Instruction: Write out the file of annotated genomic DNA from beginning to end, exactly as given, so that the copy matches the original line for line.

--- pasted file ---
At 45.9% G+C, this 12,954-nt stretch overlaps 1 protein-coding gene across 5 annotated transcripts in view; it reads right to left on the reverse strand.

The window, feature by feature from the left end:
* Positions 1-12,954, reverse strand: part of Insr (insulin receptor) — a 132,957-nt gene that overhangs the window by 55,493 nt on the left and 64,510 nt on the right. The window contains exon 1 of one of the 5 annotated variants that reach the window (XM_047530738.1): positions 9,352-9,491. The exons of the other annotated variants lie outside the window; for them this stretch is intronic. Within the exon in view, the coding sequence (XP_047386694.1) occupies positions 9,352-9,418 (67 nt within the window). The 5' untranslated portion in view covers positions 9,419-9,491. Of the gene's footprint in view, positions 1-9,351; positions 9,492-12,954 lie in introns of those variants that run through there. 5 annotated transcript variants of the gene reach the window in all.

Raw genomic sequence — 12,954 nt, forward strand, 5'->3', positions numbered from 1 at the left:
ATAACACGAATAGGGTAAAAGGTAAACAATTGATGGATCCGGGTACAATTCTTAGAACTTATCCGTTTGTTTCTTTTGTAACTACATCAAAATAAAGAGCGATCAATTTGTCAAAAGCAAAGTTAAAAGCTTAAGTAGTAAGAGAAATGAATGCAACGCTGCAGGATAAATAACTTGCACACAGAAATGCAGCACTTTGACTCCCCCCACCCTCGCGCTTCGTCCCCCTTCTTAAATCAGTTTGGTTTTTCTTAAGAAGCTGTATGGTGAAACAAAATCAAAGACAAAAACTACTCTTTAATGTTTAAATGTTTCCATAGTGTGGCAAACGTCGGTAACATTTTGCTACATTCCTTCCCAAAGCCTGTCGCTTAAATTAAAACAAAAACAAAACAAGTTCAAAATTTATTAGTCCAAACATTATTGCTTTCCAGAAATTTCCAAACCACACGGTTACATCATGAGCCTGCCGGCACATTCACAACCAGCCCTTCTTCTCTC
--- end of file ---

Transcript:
At 45.9% G+C, this 12,954-nt stretch overlaps 1 protein-coding gene across 5 annotated transcripts in view; it reads right to left on the reverse strand.

The window, feature by feature from the left end:
* Positions 1-12,954, reverse strand: part of Insr (insulin receptor) — a 132,957-nt gene that overhangs the window by 55,493 nt on the left and 64,510 nt on the right. The window contains exon 1 of one of the 5 annotated variants that reach the window (XM_047530738.1): positions 9,352-9,491. The exons of the other annotated variants lie outside the window; for them this stretch is intronic. Within the exon in view, the coding sequence (XP_047386694.1) occupies positions 9,352-9,418 (67 nt within the window). The 5' untranslated portion in view covers positions 9,419-9,491. Of the gene's footprint in view, positions 1-9,351; positions 9,492-12,954 lie in introns of those variants that run through there. 5 annotated transcript variants of the gene reach the window in all.

Raw genomic sequence — 12,954 nt, forward strand, 5'->3', positions numbered from 1 at the left:
ATAACACGAATAGGGTAAAAGGTAAACAATTGATGGATCCGGGTACAATTCTTAGAACTTATCCGTTTGTTTCTTTTGTAACTACATCAAAATAAAGAGCGATCAATTTGTCAAAAGCAAAGTTAAAAGCTTAAGTAGTAAGAGAAATGAATGCAACGCTGCAGGATAAATAACTTGCACACAGAAATGCAGCACTTTGACTCCCCCCACCCTCGCGCTTCGTCCCCCTTCTTAAATCAGTTTGGTTTTTCTTAAGAAGCTGTATGGTGAAACAAAATCAAAGACAAAAACTACTCTTTAATGTTTAAATGTTTCCATAGTGTGGCAAACGTCGGTAACATTTTGCTACATTCCTTCCCAAAGCCTGTCGCTTAAATTAAAACAAAAACAAAACAAGTTCAAAATTTATTAGTCCAAACATTATTGCTTTCCAGAAATTTCCAAACCACACGGTTACATCATGAGCCTGCCGGCACATTCACAACCAGCCCTTCTTCTCTC